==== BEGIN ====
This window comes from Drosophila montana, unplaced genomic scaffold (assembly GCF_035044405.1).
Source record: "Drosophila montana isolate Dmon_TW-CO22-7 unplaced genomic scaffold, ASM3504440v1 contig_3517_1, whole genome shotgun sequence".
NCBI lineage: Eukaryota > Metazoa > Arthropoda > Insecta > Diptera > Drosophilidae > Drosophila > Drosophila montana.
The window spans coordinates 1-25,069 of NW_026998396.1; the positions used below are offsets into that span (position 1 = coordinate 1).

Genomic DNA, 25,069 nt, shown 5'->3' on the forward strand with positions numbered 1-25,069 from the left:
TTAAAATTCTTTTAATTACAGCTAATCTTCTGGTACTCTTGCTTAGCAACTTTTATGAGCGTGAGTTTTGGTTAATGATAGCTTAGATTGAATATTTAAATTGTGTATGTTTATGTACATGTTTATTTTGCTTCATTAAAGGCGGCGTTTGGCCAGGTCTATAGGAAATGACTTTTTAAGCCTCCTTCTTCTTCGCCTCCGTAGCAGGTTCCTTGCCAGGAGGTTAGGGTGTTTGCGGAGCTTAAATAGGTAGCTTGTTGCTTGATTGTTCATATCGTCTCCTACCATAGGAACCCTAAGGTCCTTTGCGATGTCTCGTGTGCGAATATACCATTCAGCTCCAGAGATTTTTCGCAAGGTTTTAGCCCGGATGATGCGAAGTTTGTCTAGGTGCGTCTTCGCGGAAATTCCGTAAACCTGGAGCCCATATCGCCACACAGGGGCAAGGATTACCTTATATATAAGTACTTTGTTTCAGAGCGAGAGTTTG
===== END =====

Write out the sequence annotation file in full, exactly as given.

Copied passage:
This window comes from Drosophila montana, unplaced genomic scaffold (assembly GCF_035044405.1).
Source record: "Drosophila montana isolate Dmon_TW-CO22-7 unplaced genomic scaffold, ASM3504440v1 contig_3517_1, whole genome shotgun sequence".
NCBI lineage: Eukaryota > Metazoa > Arthropoda > Insecta > Diptera > Drosophilidae > Drosophila > Drosophila montana.
The window spans coordinates 1-25,069 of NW_026998396.1; the positions used below are offsets into that span (position 1 = coordinate 1).

Genomic DNA, 25,069 nt, shown 5'->3' on the forward strand with positions numbered 1-25,069 from the left:
TTAAAATTCTTTTAATTACAGCTAATCTTCTGGTACTCTTGCTTAGCAACTTTTATGAGCGTGAGTTTTGGTTAATGATAGCTTAGATTGAATATTTAAATTGTGTATGTTTATGTACATGTTTATTTTGCTTCATTAAAGGCGGCGTTTGGCCAGGTCTATAGGAAATGACTTTTTAAGCCTCCTTCTTCTTCGCCTCCGTAGCAGGTTCCTTGCCAGGAGGTTAGGGTGTTTGCGGAGCTTAAATAGGTAGCTTGTTGCTTGATTGTTCATATCGTCTCCTACCATAGGAACCCTAAGGTCCTTTGCGATGTCTCGTGTGCGAATATACCATTCAGCTCCAGAGATTTTTCGCAAGGTTTTAGCCCGGATGATGCGAAGTTTGTCTAGGTGCGTCTTCGCGGAAATTCCGTAAACCTGGAGCCCATATCGCCACACAGGGGCAAGGATTACCTTATATATAAGTACTTTGTTTCAGAGCGAGAGTTTG